KR: I didn’t get the idea for a collection of poems about boxing and then set out to write it; it grew quite organically. About three years ago, I joined a boxing gym near where I work and started going to classes on my lunch hour. It was a complete departure from anything I’d done before, but I liked the physical challenge of it and the sense of camaraderie and support at the club was really inspiring. The classes involved lots of boxing-related and technical training – heavy bag, punching drills, lots of push-ups and skipping, but not much actual contact. And that was fine with me, since I’d intended to live my life without ever hitting, or being hit by, anyone. So, I surprised even myself when I signed up to train for a white collar boxing match at the club.

Transitioning from the gym to the ring was much more mentally and physically demanding than I’d expected. I fell back on poetry to help myself through the process – partly to get my mind on the same page as my body, but also to help myself understand why I was taking it on in the first place.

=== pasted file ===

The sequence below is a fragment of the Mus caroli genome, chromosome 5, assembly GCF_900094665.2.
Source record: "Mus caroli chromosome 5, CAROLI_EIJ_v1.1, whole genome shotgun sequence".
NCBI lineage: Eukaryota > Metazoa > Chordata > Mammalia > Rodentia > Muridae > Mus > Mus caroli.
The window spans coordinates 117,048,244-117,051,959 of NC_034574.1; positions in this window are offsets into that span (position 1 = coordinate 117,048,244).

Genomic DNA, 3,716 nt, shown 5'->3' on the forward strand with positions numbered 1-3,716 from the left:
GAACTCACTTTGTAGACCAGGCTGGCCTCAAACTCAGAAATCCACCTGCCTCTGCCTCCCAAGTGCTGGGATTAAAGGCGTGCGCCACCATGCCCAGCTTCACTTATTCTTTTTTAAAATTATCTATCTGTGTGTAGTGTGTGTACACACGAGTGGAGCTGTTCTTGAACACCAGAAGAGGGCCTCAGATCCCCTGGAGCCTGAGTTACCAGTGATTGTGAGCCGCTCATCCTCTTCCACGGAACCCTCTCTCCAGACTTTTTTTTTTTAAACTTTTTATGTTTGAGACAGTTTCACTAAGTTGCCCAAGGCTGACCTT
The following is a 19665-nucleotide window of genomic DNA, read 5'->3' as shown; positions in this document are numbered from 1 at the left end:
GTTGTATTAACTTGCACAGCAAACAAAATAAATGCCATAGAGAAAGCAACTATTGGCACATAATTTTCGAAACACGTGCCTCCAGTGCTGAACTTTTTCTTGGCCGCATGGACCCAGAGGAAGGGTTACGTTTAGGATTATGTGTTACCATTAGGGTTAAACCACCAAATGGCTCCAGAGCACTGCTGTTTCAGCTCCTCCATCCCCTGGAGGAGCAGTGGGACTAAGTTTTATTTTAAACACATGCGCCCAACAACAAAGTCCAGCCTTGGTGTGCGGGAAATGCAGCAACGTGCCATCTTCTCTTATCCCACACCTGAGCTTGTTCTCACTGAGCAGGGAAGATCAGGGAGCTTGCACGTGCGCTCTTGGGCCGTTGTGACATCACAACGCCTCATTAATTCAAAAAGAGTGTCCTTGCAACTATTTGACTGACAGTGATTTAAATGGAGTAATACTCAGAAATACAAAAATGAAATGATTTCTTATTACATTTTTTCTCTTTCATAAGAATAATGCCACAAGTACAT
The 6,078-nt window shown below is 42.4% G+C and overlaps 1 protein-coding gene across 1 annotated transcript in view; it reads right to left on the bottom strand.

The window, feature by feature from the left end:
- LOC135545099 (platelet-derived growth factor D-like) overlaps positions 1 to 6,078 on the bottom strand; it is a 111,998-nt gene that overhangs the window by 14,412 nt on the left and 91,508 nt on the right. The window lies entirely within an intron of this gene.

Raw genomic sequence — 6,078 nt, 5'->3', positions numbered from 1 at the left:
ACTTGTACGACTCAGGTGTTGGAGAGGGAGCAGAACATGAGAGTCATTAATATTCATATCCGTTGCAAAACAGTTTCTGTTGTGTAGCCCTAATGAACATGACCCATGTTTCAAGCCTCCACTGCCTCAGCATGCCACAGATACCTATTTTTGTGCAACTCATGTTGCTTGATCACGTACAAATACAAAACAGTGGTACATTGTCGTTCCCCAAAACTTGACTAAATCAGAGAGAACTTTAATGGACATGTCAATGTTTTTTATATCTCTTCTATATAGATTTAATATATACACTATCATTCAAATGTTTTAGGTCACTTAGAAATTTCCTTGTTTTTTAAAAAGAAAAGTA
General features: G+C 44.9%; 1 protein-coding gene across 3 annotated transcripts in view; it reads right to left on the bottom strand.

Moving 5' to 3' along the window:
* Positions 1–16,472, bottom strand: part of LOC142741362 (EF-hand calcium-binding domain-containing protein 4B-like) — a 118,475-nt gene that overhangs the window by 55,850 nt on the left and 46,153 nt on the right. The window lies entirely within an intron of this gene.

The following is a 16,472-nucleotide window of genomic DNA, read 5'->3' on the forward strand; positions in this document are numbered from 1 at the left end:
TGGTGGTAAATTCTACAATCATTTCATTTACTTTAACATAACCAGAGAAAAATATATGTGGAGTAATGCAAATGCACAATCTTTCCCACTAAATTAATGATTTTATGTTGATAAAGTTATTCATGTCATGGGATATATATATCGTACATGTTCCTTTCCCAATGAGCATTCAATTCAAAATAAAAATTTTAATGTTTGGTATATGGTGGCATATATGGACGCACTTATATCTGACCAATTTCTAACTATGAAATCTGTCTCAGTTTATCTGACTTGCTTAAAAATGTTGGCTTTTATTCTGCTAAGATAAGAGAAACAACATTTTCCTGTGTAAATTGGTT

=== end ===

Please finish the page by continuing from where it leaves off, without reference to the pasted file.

So, I wrote several poems in the weeks leading up to the fight and, by then, was so immersed in the concept I just kept going. I thought it might become one section of a collection, or maybe a chapbook, but the poems kept coming.

Once I realized it could be its own book, the manuscript came together very quickly. I had a first draft within about six months and spent another two or three months editing before sending it to publishers.

BCP: Your poetry in Vs. is emotional, honest, and stimulating.  What were you trying to convey to your readers?

KR: I didn’t think about audience much during the writing, it was more about trying to answer some questions for myself, like: “Why am I doing this?”  “What if I get hurt?” “Is this really me?”

But now, when I think about the book, and especially when I read from it, I hope that it will encourage others to challenge themselves, and their own concept of themselves, however they might choose to do so. I also hope it changes some preconceptions about boxing – it’s a very technical and beautiful sport – and show that it’s a wonderful, empowering opportunity for women.

BCP: Was it hard finding a publisher for a book of poems about women’s boxing?